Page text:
# PEG and Pratt play well together

### combinatorylogic ・3 min read

A popular PEG-based parsing is nice, easy and beautiful. All the way until you want to define binary expressions with precedence and associativity. Then it's quickly getting ugly.

```
expr = { [expr1] "*" [expr] => ... }
/ { [expr1] "/" [expr] => ... }
/ [expr1];
expr1 = { [atom] "+" [expr1] => ... }
/ { [atom] "-" [expr1] => ... }
/ [atom];
... and so on
```

Of course, there are ways of handling left-recursive grammars with PEG (Packrat, in particular), see PEPM08 slides for a quick introduction into one of the most practical methods of doing so. Is it sufficient? Not quite, grammars are still clumsy, and good luck expressing associativity in any meaningful way.

The grammar above is right-associative, and the easiest way to turn it left-associative is to annotate the AST you're constructing and transform it later, without touching the grammar itself. And it's an obviously ugly way of doing things.

Just as an illustration of how bad this accidental right-associativity is: an expression `x-1-1`

will be parsed as `x-(1-1)`

, which is clearly not what we want.

Now, there is one little trick that PEG implementation vendors don't want you to know about. It's called Pratt parsing.

It's very easy to understand and even easier to implement. The whole algorithm can be described as follows:

The `prefix`

parser:

- Try parsing an
`atom`

- If successful, store as
`Left`

, otherwise return the failure - Try parsing a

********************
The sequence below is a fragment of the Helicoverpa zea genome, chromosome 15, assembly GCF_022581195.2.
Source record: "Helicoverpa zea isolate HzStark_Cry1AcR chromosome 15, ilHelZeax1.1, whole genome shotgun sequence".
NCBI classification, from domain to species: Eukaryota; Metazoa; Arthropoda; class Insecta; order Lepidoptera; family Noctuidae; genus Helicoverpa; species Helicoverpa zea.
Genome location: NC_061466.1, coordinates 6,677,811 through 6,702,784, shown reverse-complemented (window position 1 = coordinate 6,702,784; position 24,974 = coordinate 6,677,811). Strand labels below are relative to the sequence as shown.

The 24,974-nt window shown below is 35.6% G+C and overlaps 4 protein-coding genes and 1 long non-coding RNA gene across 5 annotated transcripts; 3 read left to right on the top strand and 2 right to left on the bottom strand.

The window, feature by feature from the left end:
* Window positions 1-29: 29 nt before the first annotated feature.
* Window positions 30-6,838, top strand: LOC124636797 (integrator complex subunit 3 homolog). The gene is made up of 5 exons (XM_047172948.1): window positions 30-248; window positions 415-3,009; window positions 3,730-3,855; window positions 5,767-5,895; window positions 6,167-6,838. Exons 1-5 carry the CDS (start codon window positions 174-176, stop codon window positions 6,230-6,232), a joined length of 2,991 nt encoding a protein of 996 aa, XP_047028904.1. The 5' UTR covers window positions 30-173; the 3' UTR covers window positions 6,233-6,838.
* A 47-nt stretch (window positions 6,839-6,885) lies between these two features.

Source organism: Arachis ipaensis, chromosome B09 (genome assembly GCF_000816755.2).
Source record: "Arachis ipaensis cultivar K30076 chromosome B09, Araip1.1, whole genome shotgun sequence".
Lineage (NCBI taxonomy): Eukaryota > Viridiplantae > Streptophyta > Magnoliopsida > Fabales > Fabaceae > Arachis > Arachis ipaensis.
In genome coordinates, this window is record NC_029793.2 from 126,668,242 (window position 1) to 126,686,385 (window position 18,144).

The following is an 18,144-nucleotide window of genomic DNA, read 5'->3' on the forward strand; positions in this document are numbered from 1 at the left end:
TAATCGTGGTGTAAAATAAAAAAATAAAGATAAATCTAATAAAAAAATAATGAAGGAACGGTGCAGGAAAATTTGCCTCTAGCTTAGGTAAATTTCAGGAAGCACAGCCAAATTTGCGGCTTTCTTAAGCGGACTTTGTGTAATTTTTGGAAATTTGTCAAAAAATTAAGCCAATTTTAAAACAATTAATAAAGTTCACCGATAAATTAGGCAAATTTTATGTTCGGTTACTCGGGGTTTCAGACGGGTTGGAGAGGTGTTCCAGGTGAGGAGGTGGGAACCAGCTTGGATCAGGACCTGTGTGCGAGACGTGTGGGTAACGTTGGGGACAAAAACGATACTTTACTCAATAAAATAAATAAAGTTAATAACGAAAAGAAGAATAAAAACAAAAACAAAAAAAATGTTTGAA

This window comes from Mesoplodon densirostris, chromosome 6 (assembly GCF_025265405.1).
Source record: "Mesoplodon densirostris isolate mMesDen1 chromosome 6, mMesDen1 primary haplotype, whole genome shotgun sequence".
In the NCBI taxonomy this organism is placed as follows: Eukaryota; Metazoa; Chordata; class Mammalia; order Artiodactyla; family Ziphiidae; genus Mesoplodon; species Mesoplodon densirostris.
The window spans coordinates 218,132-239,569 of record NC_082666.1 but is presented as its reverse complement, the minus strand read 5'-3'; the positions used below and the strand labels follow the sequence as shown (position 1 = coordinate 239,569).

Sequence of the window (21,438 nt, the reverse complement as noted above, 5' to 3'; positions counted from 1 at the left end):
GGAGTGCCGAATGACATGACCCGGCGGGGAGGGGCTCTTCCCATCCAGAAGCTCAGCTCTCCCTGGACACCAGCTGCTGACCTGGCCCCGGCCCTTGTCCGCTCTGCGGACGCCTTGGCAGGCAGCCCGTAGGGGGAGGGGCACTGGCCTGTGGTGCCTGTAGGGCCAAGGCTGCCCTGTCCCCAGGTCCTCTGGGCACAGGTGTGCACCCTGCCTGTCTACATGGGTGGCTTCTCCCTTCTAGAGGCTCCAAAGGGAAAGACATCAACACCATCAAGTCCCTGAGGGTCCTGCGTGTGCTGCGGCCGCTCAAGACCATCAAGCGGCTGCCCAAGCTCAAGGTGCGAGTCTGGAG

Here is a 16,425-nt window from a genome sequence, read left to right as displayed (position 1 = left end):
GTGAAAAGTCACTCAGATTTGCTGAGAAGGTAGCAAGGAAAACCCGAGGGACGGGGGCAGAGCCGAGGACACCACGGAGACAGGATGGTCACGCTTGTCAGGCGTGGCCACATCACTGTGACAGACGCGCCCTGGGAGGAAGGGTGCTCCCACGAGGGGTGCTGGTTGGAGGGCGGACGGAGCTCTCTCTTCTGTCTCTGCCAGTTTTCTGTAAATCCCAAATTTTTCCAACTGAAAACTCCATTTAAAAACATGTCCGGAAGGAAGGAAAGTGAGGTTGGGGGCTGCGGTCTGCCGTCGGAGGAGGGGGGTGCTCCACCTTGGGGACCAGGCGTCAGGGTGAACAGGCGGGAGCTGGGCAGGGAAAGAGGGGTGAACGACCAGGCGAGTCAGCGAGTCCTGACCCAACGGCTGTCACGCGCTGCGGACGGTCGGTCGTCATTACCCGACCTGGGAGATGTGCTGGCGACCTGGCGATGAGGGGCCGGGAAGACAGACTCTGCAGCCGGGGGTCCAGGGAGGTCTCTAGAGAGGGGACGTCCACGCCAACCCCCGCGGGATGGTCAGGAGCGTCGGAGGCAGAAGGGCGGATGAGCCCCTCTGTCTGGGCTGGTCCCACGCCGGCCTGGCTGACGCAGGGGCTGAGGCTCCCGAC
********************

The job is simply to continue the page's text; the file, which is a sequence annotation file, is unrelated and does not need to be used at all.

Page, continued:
`binary`

operator, one at a time (e.g., "*", "/", "+", "-"...) - If all attempts failed, return
`Left`

, otherwise check precedence for the successful operator; if it's less than the current precedence, apply corresponding`infix`

parser, otherwise return`Left`

An `infix`

parser:

- Try parsing right side with a current precedence (using a
`prefix`

parser), if right-associative, use current precedence minus one. - If successful, return the current result (apply an AST constructor, whatever),
otherwise, backtrack to the beginning of the current
`prefix`

entry.

Pity it all only makes sense for the binary expressions with precedence and associativity, and pretty much useless for the rest of your grammar. Luckily, this algorithm does not tell us anything about *how* we're parsing atoms and binary operators. Looks like an opportunity!

Turns out, Pratt algorithm is very easy to embed into pretty much any kind of Packrat or any other PEG implementation - you can still do all the memoisation you want, and the whole Pratt is just another parsing order operator inside your PEG.

The grammar above now turns into something much nicer:

```
binary expr =
(200) [expr] "*" [expr] => ...
| (200) [expr] "/" [expr] => ...
| (100) [expr] "+" [expr] => ...
| (100) [expr] "-" [expr] => ...
| [atom]
;
atom = { "(" [expr] ")" => ... }
/ ... all the other trivial entries ...
```

Here, `200`

is the precedence of the `*`

and `/`

operations, and `100`

is a precedence of `+`

and `-`

. We can have as many precedence levels as we want, suitable for any language imaginable.

We don't care any more about all the consequences of having a left-recursive grammar, and we get a default left associativity for free. Our infamous `x-1-1`

is not translated into `x-0`

any more, with no extra effort!

This approach is successfully used in my optimising PEG parsing system which is a central part of the PFront language, and I highly recommend anyone implementing a PEG parser to do the same. It'll make your life easier, I promise.